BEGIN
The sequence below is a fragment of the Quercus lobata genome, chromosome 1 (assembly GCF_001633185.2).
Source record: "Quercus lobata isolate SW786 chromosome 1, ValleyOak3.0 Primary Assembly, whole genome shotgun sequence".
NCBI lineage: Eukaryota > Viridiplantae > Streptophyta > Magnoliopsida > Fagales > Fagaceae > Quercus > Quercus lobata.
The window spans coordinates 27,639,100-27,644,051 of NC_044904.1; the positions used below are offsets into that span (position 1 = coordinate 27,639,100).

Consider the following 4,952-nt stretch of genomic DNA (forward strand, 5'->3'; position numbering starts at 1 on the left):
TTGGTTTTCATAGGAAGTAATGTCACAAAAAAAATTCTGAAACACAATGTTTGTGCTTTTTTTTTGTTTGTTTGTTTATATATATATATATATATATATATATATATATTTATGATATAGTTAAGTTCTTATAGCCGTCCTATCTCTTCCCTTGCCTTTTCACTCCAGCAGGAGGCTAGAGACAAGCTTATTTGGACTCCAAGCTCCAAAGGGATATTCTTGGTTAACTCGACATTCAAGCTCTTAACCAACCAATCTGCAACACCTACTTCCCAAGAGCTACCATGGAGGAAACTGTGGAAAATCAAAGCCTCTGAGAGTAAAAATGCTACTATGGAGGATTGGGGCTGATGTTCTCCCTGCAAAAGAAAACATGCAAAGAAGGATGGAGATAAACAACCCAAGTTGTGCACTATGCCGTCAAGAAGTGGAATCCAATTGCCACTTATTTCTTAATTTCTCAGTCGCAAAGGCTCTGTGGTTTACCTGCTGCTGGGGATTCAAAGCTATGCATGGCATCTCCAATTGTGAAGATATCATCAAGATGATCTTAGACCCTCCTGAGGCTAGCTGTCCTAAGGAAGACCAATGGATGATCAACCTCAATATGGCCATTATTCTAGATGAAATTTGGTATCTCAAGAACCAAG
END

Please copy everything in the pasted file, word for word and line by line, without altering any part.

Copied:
The sequence below is a fragment of the Quercus lobata genome, chromosome 1 (assembly GCF_001633185.2).
Source record: "Quercus lobata isolate SW786 chromosome 1, ValleyOak3.0 Primary Assembly, whole genome shotgun sequence".
NCBI lineage: Eukaryota > Viridiplantae > Streptophyta > Magnoliopsida > Fagales > Fagaceae > Quercus > Quercus lobata.
The window spans coordinates 27,639,100-27,644,051 of NC_044904.1; the positions used below are offsets into that span (position 1 = coordinate 27,639,100).

Consider the following 4,952-nt stretch of genomic DNA (forward strand, 5'->3'; position numbering starts at 1 on the left):
TTGGTTTTCATAGGAAGTAATGTCACAAAAAAAATTCTGAAACACAATGTTTGTGCTTTTTTTTTGTTTGTTTGTTTATATATATATATATATATATATATATATATATTTATGATATAGTTAAGTTCTTATAGCCGTCCTATCTCTTCCCTTGCCTTTTCACTCCAGCAGGAGGCTAGAGACAAGCTTATTTGGACTCCAAGCTCCAAAGGGATATTCTTGGTTAACTCGACATTCAAGCTCTTAACCAACCAATCTGCAACACCTACTTCCCAAGAGCTACCATGGAGGAAACTGTGGAAAATCAAAGCCTCTGAGAGTAAAAATGCTACTATGGAGGATTGGGGCTGATGTTCTCCCTGCAAAAGAAAACATGCAAAGAAGGATGGAGATAAACAACCCAAGTTGTGCACTATGCCGTCAAGAAGTGGAATCCAATTGCCACTTATTTCTTAATTTCTCAGTCGCAAAGGCTCTGTGGTTTACCTGCTGCTGGGGATTCAAAGCTATGCATGGCATCTCCAATTGTGAAGATATCATCAAGATGATCTTAGACCCTCCTGAGGCTAGCTGTCCTAAGGAAGACCAATGGATGATCAACCTCAATATGGCCATTATTCTAGATGAAATTTGGTATCTCAAGAACCAAG